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Talking Philanthropy: Leslie Crutchfield, Co-Author, 'Do More Than Give'

September 06, 2011

LCrutchfield_full In the latest installment of their Talking Philanthropy podcast seriesLarry Blumenthal and Bill Silberg talk to author Leslie Crutchfield about her book Do More than Give: The Six Practices of Donors Who Change the World. In the book (which was co-authored by FSG managing directors John Vania and Mark Kramer), Crutchfield advocates for "catalytic philanthropy" -- a somewhat radical approach that pushes foundations out of the comfortable world of making grants into the dynamic world of being agents of social change. Crutchfield, a leading authority on high-impact philanthropy, is a senior advisor at FSG, a nonprofit consulting firm specializing in social sector strategy, evaluation, and research. 


Running time: 00:17:35

(Right-click to download mp3)

In the podcast, Crutchfield talks about the process and goals of catalytic philanthropy, the challenges donors are likely to face in adopting a catalytic approach to social change, whether private foundations are looking for alternatives to the status quo, and the power of collective action.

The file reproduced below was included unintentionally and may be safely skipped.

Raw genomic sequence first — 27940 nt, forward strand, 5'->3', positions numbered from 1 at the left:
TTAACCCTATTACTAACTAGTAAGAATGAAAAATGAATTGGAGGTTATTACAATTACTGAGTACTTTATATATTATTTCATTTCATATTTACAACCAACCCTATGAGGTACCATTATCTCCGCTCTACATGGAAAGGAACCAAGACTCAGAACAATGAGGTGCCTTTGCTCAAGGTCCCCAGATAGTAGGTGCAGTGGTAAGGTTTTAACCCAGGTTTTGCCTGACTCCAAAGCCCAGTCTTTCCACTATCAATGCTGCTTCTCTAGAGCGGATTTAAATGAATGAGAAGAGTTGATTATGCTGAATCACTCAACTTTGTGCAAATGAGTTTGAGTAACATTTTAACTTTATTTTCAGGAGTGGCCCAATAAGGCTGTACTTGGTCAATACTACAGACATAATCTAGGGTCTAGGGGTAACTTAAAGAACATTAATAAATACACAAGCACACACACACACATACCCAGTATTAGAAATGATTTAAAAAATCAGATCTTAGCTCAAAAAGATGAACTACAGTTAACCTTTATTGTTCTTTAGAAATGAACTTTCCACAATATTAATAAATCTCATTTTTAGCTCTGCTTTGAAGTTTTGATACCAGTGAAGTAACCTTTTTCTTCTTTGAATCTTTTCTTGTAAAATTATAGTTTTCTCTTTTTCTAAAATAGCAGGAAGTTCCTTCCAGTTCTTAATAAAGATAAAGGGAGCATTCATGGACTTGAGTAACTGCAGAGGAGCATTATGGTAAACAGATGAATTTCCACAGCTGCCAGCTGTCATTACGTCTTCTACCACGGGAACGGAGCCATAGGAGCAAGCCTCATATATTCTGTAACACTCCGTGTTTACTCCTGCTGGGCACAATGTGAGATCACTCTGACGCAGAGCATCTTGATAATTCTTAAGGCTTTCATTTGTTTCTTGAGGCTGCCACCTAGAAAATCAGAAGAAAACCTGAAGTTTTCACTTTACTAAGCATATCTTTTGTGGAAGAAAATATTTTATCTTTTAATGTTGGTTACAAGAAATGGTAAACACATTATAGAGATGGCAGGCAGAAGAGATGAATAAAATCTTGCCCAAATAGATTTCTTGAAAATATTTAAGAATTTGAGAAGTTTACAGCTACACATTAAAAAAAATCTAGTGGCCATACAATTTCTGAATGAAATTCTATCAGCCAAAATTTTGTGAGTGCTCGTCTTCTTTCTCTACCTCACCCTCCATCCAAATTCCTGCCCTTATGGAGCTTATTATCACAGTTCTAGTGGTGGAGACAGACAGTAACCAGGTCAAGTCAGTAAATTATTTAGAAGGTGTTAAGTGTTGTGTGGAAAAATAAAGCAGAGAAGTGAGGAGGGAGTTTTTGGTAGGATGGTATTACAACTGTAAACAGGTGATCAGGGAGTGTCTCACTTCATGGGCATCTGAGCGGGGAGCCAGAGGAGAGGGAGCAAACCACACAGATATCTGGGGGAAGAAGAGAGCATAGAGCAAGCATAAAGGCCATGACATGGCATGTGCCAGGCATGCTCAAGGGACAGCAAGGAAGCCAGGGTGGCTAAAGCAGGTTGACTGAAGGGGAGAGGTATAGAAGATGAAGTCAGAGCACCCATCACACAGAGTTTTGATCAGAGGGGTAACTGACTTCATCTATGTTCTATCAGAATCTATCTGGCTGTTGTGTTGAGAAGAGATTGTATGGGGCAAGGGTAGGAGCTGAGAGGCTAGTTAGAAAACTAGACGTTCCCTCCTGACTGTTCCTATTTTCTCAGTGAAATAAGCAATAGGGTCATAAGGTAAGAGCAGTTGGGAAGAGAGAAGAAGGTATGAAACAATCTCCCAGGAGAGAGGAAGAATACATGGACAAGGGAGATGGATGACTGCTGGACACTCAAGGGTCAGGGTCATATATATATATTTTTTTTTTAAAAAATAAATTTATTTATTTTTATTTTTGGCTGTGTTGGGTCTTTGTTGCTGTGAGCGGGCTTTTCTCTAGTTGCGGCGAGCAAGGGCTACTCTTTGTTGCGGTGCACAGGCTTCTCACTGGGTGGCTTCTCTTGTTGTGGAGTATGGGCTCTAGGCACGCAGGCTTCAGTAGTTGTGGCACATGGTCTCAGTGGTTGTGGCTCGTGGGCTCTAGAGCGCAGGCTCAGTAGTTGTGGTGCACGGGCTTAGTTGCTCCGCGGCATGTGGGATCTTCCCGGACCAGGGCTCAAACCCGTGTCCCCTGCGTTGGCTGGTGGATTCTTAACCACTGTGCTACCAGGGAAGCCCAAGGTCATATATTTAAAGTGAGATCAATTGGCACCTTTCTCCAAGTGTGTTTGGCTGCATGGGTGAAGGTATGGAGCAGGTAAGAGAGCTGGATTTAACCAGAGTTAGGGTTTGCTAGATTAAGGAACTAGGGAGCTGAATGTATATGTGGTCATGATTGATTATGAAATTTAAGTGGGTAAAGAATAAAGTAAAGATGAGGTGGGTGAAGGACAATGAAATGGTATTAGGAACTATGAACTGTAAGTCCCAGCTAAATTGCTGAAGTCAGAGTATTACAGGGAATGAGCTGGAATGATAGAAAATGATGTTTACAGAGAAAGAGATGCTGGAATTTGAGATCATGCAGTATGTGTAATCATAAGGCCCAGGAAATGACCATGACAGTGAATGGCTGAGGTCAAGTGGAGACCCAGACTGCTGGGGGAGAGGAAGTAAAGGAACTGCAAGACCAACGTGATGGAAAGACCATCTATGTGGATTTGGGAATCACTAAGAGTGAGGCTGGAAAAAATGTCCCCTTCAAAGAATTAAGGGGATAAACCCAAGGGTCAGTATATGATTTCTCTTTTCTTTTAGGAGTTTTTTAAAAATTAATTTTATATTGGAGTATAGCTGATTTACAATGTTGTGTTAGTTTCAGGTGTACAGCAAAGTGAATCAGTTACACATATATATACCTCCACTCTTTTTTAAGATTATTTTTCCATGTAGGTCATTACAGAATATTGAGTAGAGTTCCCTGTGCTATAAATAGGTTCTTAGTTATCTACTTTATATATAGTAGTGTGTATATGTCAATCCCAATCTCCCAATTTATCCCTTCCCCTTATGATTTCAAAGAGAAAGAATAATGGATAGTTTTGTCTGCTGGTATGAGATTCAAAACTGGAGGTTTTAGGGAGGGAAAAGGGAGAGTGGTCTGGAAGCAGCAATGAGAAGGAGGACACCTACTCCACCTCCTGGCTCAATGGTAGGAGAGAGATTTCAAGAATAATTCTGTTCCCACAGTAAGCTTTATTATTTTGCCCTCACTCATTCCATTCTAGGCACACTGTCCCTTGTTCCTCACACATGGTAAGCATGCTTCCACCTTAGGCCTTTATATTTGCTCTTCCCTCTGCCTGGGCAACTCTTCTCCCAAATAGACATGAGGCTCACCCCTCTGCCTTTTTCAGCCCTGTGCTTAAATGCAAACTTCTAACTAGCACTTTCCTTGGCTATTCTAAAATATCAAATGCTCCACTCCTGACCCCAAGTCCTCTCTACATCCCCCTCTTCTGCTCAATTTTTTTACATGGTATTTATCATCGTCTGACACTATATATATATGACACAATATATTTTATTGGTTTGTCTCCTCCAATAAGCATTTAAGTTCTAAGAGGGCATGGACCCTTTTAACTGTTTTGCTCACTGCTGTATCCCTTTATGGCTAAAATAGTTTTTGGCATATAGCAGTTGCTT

Have a topic you'd like to hear Larry and Bill address? Let us know in the comments section below, or drop us a line at [email protected].

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Posted by Cynthia Y. Manick  |   September 07, 2011 at 10:49 AM

Interesting podcast on the benefits of catalytic philanthropy. There were some comments on "pushing" foundations and donors out of thier comfort zone by advocating advocacy and systemic change rather than linear grantmaking. I don't think it's a matter of comfort zone, as it is a resistance to any change and tradition. Donors are adept at giving to a collection plate or a simple nonprofit that serves a cause they believe in. These actions take very little time and energy. Catalytic philanthropy calls for long-term investment of time, money, resources, and passion. Community foundations or independent foudnations could adopt this model easily because they are already aligned with a specific geographic location or population. But corporate foundations or public charities? These entities are suppported by a board of directors and multiple donors, so it would be difficult to do at that level.

Posted by Geri Stengel  |   September 09, 2011 at 09:09 AM

Interesting take on how funders can have more impact, a broader approach than just giving money.

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